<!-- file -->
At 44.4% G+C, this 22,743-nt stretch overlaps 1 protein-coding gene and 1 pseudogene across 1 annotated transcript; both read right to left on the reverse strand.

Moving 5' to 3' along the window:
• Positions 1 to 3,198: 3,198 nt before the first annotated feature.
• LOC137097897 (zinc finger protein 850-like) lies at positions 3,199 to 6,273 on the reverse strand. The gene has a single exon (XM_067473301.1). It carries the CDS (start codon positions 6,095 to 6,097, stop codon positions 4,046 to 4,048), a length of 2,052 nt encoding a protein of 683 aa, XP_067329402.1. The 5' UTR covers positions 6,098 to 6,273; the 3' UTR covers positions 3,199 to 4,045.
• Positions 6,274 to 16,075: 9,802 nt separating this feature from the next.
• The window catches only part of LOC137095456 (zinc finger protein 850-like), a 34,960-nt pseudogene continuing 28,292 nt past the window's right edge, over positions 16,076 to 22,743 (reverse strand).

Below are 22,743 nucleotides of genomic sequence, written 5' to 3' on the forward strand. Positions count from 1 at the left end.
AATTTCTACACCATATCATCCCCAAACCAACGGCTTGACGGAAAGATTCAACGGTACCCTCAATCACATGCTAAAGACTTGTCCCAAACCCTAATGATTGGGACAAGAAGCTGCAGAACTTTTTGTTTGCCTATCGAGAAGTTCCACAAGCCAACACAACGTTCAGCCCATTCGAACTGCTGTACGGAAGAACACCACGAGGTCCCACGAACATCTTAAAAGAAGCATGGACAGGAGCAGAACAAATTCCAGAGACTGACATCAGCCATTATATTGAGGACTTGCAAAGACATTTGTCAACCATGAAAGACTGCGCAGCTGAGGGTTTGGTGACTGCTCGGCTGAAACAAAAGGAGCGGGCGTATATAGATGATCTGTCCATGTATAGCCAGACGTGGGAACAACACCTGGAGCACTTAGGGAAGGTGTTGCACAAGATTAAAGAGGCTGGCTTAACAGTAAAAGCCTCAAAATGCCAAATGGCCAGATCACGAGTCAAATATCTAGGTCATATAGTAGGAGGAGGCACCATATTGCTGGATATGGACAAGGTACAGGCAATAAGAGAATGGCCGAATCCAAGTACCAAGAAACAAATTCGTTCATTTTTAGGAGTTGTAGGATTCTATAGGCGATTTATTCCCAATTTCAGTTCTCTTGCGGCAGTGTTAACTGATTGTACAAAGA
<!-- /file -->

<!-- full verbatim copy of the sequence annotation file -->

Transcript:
At 44.4% G+C, this 22,743-nt stretch overlaps 1 protein-coding gene and 1 pseudogene across 1 annotated transcript; both read right to left on the reverse strand.

Moving 5' to 3' along the window:
• Positions 1 to 3,198: 3,198 nt before the first annotated feature.
• LOC137097897 (zinc finger protein 850-like) lies at positions 3,199 to 6,273 on the reverse strand. The gene has a single exon (XM_067473301.1). It carries the CDS (start codon positions 6,095 to 6,097, stop codon positions 4,046 to 4,048), a length of 2,052 nt encoding a protein of 683 aa, XP_067329402.1. The 5' UTR covers positions 6,098 to 6,273; the 3' UTR covers positions 3,199 to 4,045.
• Positions 6,274 to 16,075: 9,802 nt separating this feature from the next.
• The window catches only part of LOC137095456 (zinc finger protein 850-like), a 34,960-nt pseudogene continuing 28,292 nt past the window's right edge, over positions 16,076 to 22,743 (reverse strand).

Below are 22,743 nucleotides of genomic sequence, written 5' to 3' on the forward strand. Positions count from 1 at the left end.
AATTTCTACACCATATCATCCCCAAACCAACGGCTTGACGGAAAGATTCAACGGTACCCTCAATCACATGCTAAAGACTTGTCCCAAACCCTAATGATTGGGACAAGAAGCTGCAGAACTTTTTGTTTGCCTATCGAGAAGTTCCACAAGCCAACACAACGTTCAGCCCATTCGAACTGCTGTACGGAAGAACACCACGAGGTCCCACGAACATCTTAAAAGAAGCATGGACAGGAGCAGAACAAATTCCAGAGACTGACATCAGCCATTATATTGAGGACTTGCAAAGACATTTGTCAACCATGAAAGACTGCGCAGCTGAGGGTTTGGTGACTGCTCGGCTGAAACAAAAGGAGCGGGCGTATATAGATGATCTGTCCATGTATAGCCAGACGTGGGAACAACACCTGGAGCACTTAGGGAAGGTGTTGCACAAGATTAAAGAGGCTGGCTTAACAGTAAAAGCCTCAAAATGCCAAATGGCCAGATCACGAGTCAAATATCTAGGTCATATAGTAGGAGGAGGCACCATATTGCTGGATATGGACAAGGTACAGGCAATAAGAGAATGGCCGAATCCAAGTACCAAGAAACAAATTCGTTCATTTTTAGGAGTTGTAGGATTCTATAGGCGATTTATTCCCAATTTCAGTTCTCTTGCGGCAGTGTTAACTGATTGTACAAAGA